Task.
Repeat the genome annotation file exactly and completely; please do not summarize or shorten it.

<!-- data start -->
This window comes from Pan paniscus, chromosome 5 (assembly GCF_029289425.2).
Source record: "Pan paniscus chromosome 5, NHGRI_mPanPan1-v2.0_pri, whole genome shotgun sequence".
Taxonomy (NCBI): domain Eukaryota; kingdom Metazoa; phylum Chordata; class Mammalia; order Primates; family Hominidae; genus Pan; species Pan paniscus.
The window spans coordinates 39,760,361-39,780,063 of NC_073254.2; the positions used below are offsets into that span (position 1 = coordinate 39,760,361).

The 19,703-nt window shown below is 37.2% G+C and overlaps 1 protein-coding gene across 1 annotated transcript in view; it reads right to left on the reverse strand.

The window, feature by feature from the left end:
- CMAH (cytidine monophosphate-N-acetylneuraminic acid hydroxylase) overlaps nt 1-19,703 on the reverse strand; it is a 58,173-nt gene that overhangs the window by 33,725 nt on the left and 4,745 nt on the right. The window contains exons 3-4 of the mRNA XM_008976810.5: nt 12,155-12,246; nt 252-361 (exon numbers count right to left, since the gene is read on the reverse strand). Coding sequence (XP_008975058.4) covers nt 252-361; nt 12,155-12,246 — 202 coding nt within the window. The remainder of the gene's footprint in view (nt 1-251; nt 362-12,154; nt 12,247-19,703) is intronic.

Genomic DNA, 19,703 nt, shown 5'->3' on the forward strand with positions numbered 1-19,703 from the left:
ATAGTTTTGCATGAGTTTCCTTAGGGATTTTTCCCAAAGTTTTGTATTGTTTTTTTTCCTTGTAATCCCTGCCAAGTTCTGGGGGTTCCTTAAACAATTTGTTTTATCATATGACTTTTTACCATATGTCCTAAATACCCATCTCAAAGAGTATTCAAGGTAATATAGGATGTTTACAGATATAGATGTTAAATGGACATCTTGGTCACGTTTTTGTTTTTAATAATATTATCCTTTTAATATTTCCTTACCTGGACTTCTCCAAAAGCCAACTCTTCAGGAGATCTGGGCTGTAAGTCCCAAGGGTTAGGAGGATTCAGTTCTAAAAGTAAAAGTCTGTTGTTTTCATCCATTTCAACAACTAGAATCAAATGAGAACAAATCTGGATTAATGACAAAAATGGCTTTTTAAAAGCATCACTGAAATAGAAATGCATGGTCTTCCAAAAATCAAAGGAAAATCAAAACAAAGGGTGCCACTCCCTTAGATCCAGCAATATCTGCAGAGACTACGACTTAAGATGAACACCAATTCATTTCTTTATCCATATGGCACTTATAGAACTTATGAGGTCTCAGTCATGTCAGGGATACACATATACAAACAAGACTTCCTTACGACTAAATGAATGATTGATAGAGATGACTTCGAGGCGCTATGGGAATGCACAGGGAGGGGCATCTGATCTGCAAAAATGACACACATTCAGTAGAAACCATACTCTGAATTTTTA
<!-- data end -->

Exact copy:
This window comes from Pan paniscus, chromosome 5 (assembly GCF_029289425.2).
Source record: "Pan paniscus chromosome 5, NHGRI_mPanPan1-v2.0_pri, whole genome shotgun sequence".
Taxonomy (NCBI): domain Eukaryota; kingdom Metazoa; phylum Chordata; class Mammalia; order Primates; family Hominidae; genus Pan; species Pan paniscus.
The window spans coordinates 39,760,361-39,780,063 of NC_073254.2; the positions used below are offsets into that span (position 1 = coordinate 39,760,361).

The 19,703-nt window shown below is 37.2% G+C and overlaps 1 protein-coding gene across 1 annotated transcript in view; it reads right to left on the reverse strand.

The window, feature by feature from the left end:
- CMAH (cytidine monophosphate-N-acetylneuraminic acid hydroxylase) overlaps nt 1-19,703 on the reverse strand; it is a 58,173-nt gene that overhangs the window by 33,725 nt on the left and 4,745 nt on the right. The window contains exons 3-4 of the mRNA XM_008976810.5: nt 12,155-12,246; nt 252-361 (exon numbers count right to left, since the gene is read on the reverse strand). Coding sequence (XP_008975058.4) covers nt 252-361; nt 12,155-12,246 — 202 coding nt within the window. The remainder of the gene's footprint in view (nt 1-251; nt 362-12,154; nt 12,247-19,703) is intronic.

Genomic DNA, 19,703 nt, shown 5'->3' on the forward strand with positions numbered 1-19,703 from the left:
ATAGTTTTGCATGAGTTTCCTTAGGGATTTTTCCCAAAGTTTTGTATTGTTTTTTTTCCTTGTAATCCCTGCCAAGTTCTGGGGGTTCCTTAAACAATTTGTTTTATCATATGACTTTTTACCATATGTCCTAAATACCCATCTCAAAGAGTATTCAAGGTAATATAGGATGTTTACAGATATAGATGTTAAATGGACATCTTGGTCACGTTTTTGTTTTTAATAATATTATCCTTTTAATATTTCCTTACCTGGACTTCTCCAAAAGCCAACTCTTCAGGAGATCTGGGCTGTAAGTCCCAAGGGTTAGGAGGATTCAGTTCTAAAAGTAAAAGTCTGTTGTTTTCATCCATTTCAACAACTAGAATCAAATGAGAACAAATCTGGATTAATGACAAAAATGGCTTTTTAAAAGCATCACTGAAATAGAAATGCATGGTCTTCCAAAAATCAAAGGAAAATCAAAACAAAGGGTGCCACTCCCTTAGATCCAGCAATATCTGCAGAGACTACGACTTAAGATGAACACCAATTCATTTCTTTATCCATATGGCACTTATAGAACTTATGAGGTCTCAGTCATGTCAGGGATACACATATACAAACAAGACTTCCTTACGACTAAATGAATGATTGATAGAGATGACTTCGAGGCGCTATGGGAATGCACAGGGAGGGGCATCTGATCTGCAAAAATGACACACATTCAGTAGAAACCATACTCTGAATTTTTA